In terms of setting up timings for hot water and heating, I’ve used the excellent Scheduler integration and card, using person entities to detect when I’m working from home:

This card offers a much more family friendly interface than automations to set up timers. Imagine I’ll be playing around with schedules, etc. some more, but probably have to wait until winter when I’m using the heating to experiment :lab_coat: :test_tube:

7 Likes

That’s a really nice project you’ve done. Any chance you could share the esphome code you used ?

Sure. Has some complications for dealing with turning off mid position valve, dealing with LEDs, and having the double press to force heating on (fall back if losing connection to WiFi/temperature senors). I’m sure if could be improved, but working for now :grinning_face_with_smiling_eyes:

esphome:
  name: heating-controller
  platform: ESP8266
  board: esp12e
  on_boot:
    priority: 800.0
    then:
      - climate.control:
          id: heating_controller
          mode: "OFF"

# Enable logging
logger:
  baud_rate: 0

# Enable Home Assistant API
api:
  reboot_timeout: 0s

ota:

wifi:
  ssid: !secret wifi_ssid
  password: !secret wifi_password
  power_save_mode: none
  reboot_timeout: 0s

  # Enable fallback hotspot (captive portal) in case wifi connection fails
  ap:
    ssid: "Heating-Controller"
    password: !secret fallback_password

captive_portal:

status_led:
  pin:
    number: GPIO5
    inverted: True

switch:
  - platform: gpio
    pin: GPIO16
    id: relay1
  - platform: gpio
    pin: GPIO14
    id: relay2
  - platform: gpio
    pin: GPIO12
    id: relay3
    interlock: [relay4]
  - platform: gpio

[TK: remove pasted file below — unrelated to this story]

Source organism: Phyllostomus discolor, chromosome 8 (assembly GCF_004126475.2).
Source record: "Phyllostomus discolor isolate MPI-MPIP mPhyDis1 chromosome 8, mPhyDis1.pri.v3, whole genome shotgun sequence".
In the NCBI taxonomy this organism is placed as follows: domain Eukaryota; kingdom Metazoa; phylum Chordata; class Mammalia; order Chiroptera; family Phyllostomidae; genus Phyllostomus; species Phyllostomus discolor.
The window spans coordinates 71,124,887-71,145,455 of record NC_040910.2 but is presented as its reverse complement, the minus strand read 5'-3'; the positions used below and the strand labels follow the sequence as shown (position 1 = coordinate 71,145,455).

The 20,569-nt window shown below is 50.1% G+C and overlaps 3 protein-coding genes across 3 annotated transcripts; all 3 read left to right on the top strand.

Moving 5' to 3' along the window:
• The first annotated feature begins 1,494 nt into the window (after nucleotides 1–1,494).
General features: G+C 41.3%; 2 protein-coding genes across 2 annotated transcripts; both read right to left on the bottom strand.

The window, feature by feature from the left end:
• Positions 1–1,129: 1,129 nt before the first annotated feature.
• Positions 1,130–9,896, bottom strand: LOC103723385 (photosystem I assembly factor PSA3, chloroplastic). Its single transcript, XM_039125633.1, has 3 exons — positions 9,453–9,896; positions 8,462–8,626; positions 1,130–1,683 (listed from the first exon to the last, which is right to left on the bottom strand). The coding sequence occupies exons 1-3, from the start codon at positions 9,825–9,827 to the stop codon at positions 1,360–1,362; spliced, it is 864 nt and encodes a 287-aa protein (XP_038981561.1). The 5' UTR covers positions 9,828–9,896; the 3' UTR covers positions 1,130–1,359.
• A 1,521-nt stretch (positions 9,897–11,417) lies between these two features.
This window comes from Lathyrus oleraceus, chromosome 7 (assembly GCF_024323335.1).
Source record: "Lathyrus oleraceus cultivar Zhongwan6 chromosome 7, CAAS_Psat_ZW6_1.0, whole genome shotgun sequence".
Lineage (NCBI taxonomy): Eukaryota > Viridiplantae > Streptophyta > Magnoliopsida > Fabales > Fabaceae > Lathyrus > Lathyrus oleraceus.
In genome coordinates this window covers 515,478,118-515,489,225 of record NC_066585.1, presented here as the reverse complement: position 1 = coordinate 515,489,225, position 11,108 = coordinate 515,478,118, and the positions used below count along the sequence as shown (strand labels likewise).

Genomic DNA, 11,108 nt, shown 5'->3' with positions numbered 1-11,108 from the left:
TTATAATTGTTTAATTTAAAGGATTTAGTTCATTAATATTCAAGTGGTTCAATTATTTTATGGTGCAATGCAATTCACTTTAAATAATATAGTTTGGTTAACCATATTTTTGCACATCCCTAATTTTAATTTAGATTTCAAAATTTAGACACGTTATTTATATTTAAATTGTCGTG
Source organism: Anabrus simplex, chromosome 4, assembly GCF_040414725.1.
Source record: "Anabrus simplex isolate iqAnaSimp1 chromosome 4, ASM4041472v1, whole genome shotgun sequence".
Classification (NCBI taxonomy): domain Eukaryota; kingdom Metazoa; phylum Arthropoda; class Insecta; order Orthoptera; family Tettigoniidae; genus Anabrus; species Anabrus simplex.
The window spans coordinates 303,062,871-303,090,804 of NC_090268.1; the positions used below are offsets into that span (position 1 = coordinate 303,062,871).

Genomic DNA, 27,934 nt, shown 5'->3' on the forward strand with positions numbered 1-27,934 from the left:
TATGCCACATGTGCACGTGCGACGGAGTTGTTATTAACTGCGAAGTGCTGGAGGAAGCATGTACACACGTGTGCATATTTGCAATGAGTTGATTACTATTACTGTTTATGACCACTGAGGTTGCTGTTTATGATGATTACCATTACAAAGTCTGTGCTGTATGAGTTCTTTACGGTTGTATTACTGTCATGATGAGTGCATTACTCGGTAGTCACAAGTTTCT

pin: GPIO13
    id: relay4
    interlock: [relay3]

  - platform: template
    id: heating
    lambda: |-
      if (id(relay2).state) {
        return true;
      } else {
        return false;
      }
    turn_on_action:
      then:
        - switch.turn_on: relay2
        - if:
            condition:
              switch.is_off: hot_water
            then:
              - switch.turn_on: relay4
    turn_off_action:
      then:
        - switch.turn_off: relay2

  - platform: template
    name: "Hot Water"
    id: hot_water
    lambda: |-
      if (id(relay3).state) {
        return true;
      } else {
        return false;
      }
    turn_on_action:
      then:
        - switch.turn_off: relay4
        - switch.turn_on: relay3
        - light.turn_on: hot_water_led
    turn_off_action:
      then:
        - switch.turn_off: relay3
        - if:
            condition:
              or:
                - switch.is_on: heating
                - lambda: |-
                    if (id(heating_controller).mode) {
                      return true;
                    } else {
                      return false;
                    }
            then:
              - switch.turn_on: relay4
        - light.turn_off: hot_water_led

output:
  - platform: esp8266_pwm
    id: heating_led_output
    pin: GPIO4
  - platform: gpio
    id: hot_water_led_output
    pin: GPIO15

light:
  - platform: monochromatic
    id: heating_led
    output: heating_led_output
    effects:
      - pulse:
      - pulse:
          name: pulse_fast
          transition_length: 0.5s
          update_interval: 0.5s
  - platform: binary
    id: hot_water_led
    output: hot_water_led_output

binary_sensor:
  - platform: gpio
    id: heating_button
    pin:
      number: GPIO0
      inverted: true
      mode: INPUT_PULLUP
    filters:
      - delayed_off: 10ms
    on_multi_click:
      - timing:
          - ON for at most 1s
          - OFF for at most 1s
          - ON for at most 1s
          - OFF for at least 0.2s
        then:
          if:
            condition: # heating & mode OFF
              and:
                - switch.is_off: heating
                - lambda: |-
                    if (id(heating_controller).mode) {
                      return false;